Plan lets wolf population grow 40% in 5 years

A wolf walking along an exposed tree route in eastern France
The French government has unveiled its 'Wolf Plan'

Government unveils scheme that will see wolf numbers reach 500 by 2023

France's wolf population will be allowed to grow 40% by 2023, despite protests from farmers, the government has confirmed.

As reported, the 'Wolf Plan' is intended to ensure the survival of the species in France, which was wiped out in the 1930s, and only returned in 1992 via Italy before spreading into Switzerland and Germany.

The plan allows for the wolf population to grow from an estimated 360 today to 500 in five years.

But the scheme has angered farmers, particularly in the Alps and Pyrenees regions, where wolf attacks on livestock have caused financial problems. Wolves were blamed for the deaths of an estimated 12,000 sheep in 2017, while damages paid out to farmers for livestock killed by wolves rose to €3.5million in 2016, the latest year for which figures are available, a rise of 60% compared in three years.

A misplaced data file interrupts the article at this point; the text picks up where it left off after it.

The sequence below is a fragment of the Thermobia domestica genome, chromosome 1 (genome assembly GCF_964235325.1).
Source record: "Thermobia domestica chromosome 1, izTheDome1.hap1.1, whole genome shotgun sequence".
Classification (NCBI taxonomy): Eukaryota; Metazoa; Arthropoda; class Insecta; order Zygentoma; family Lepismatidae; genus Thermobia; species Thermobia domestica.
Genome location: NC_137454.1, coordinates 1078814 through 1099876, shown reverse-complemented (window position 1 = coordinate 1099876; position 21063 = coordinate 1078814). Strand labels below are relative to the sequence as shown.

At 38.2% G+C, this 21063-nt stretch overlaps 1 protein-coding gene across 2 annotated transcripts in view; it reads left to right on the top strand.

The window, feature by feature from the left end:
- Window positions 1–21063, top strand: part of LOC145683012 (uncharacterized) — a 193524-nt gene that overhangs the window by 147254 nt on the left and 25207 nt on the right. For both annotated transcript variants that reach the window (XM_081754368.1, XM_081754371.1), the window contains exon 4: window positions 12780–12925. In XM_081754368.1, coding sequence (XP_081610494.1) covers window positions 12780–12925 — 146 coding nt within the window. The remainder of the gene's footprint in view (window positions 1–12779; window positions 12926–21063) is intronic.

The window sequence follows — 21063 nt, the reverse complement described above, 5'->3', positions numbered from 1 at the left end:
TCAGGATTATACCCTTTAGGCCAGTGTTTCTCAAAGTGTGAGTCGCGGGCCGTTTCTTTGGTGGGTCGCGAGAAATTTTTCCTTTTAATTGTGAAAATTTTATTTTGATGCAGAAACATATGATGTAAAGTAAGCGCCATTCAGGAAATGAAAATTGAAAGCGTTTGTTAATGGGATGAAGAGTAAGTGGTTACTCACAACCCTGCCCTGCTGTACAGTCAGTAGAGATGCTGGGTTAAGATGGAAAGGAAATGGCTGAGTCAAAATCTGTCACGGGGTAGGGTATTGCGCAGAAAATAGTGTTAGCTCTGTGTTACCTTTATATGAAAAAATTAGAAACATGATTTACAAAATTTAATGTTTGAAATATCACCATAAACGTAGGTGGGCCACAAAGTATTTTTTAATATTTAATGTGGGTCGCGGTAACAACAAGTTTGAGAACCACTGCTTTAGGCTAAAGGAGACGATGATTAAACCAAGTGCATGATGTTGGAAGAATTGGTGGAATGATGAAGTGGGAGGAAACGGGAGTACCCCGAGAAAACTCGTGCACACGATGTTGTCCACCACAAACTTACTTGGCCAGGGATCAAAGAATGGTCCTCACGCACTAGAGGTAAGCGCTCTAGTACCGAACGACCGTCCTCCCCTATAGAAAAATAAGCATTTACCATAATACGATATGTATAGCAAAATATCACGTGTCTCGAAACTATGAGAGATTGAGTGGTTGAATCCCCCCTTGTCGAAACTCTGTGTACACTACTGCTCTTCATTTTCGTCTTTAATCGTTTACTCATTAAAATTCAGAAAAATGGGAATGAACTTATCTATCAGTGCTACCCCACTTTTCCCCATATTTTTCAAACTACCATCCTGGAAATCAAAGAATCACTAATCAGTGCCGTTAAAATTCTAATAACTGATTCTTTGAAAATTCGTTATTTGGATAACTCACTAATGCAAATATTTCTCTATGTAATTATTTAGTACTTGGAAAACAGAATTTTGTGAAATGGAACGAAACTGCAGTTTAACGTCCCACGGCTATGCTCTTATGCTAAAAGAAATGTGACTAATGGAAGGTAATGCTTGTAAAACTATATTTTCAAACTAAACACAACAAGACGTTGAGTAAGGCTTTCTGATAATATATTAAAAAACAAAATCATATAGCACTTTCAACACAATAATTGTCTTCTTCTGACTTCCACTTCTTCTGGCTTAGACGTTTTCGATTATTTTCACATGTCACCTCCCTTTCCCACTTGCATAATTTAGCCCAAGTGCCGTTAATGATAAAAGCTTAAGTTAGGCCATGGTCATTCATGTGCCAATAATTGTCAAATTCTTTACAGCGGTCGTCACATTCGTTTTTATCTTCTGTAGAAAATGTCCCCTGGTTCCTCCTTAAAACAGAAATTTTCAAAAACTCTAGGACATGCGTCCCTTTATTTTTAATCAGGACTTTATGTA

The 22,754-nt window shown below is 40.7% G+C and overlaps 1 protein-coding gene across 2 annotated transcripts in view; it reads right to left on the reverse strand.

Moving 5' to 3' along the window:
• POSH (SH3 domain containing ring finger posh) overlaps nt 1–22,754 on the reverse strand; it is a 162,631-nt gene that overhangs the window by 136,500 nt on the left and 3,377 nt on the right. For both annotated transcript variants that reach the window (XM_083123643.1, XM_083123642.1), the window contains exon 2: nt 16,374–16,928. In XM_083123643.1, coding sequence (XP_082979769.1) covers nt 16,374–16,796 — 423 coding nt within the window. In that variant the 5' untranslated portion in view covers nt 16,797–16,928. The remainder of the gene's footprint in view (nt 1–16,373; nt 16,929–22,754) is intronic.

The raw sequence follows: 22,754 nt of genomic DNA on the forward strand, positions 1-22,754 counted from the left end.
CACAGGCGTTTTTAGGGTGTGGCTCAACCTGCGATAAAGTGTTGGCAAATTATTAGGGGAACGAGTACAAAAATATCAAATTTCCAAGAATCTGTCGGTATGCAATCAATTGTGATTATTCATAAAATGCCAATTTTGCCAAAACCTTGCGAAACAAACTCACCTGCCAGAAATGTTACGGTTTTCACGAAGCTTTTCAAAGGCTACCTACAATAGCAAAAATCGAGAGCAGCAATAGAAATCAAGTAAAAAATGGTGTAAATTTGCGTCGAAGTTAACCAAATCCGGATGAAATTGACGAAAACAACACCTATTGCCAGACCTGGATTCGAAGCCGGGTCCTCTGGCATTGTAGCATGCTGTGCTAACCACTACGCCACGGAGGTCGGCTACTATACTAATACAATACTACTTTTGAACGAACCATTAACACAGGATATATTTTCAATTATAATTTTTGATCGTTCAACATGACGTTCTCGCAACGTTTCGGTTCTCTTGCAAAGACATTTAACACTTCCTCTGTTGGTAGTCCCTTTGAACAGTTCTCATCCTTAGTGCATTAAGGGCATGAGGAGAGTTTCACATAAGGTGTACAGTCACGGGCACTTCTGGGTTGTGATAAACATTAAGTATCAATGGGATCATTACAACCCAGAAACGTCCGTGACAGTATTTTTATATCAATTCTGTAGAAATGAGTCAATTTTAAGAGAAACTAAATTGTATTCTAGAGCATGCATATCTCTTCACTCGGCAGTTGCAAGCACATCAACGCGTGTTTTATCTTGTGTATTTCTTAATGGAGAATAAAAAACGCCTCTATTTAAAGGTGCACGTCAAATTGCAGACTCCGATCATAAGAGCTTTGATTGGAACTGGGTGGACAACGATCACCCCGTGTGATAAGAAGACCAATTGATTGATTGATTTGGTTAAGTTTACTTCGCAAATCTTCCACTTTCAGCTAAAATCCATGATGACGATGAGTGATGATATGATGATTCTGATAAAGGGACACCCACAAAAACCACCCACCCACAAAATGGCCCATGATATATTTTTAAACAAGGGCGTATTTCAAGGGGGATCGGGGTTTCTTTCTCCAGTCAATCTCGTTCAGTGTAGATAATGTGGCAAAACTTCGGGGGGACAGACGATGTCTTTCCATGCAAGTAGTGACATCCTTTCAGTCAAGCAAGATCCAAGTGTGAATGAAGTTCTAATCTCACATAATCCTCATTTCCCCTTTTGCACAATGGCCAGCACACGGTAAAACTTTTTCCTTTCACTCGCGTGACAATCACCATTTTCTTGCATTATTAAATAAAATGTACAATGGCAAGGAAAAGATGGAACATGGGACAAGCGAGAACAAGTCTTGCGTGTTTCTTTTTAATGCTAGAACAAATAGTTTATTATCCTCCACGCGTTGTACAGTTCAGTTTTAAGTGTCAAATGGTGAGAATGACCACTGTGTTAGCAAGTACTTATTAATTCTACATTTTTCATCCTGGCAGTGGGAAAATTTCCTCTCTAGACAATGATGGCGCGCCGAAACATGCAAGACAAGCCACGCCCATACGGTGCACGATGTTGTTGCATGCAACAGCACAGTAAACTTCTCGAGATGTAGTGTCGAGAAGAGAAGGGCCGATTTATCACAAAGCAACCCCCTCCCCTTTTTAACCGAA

They have also been sighted in the Massif Central, home to France's biggest sheep breeders.

Environmentalists, however, argue that not enough is being done to help wolves - an animal protected under the Bern Convention, to which France is a signatory.

Environment Minister Nicolas Hulot’s proposal includes financial aid to help farmers protect their livestock, using electric fences and herding dogs.

Hunters in France would still be allowed to cull 40 wolves this year, the same as in 2017. That cull figure will be set at 10% of the wolf population every year from 2019, rising to 12% if wolf attacks become more frequent. And farmers will be able to shoot at wolves to defend their animals if necessary.

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